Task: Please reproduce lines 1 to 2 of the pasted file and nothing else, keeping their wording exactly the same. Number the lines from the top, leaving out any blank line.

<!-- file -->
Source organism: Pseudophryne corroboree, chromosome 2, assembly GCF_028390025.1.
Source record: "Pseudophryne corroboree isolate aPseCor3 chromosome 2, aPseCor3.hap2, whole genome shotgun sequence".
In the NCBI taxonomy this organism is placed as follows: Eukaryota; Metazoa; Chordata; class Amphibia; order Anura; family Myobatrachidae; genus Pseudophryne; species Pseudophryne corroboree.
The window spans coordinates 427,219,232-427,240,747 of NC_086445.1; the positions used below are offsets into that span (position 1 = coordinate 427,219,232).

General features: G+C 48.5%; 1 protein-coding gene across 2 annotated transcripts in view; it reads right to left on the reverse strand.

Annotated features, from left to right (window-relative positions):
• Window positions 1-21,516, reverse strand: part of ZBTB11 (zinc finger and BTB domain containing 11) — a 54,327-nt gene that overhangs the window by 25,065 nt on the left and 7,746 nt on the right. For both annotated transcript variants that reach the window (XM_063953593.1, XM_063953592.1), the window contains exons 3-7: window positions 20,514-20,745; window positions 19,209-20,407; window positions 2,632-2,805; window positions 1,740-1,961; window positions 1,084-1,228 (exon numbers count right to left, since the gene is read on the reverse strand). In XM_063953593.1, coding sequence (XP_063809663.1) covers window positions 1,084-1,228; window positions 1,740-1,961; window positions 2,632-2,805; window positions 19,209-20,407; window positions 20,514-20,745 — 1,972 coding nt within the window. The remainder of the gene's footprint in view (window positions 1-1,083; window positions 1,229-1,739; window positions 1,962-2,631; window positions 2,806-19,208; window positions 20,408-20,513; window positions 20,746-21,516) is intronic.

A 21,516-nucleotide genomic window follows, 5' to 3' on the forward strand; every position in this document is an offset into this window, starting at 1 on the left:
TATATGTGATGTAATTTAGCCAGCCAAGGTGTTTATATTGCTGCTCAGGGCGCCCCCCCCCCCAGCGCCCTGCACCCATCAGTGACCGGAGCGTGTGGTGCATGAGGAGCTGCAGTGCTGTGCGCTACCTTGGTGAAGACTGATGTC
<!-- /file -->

Source organism: Pseudophryne corroboree, chromosome 2, assembly GCF_028390025.1.
Source record: "Pseudophryne corroboree isolate aPseCor3 chromosome 2, aPseCor3.hap2, whole genome shotgun sequence".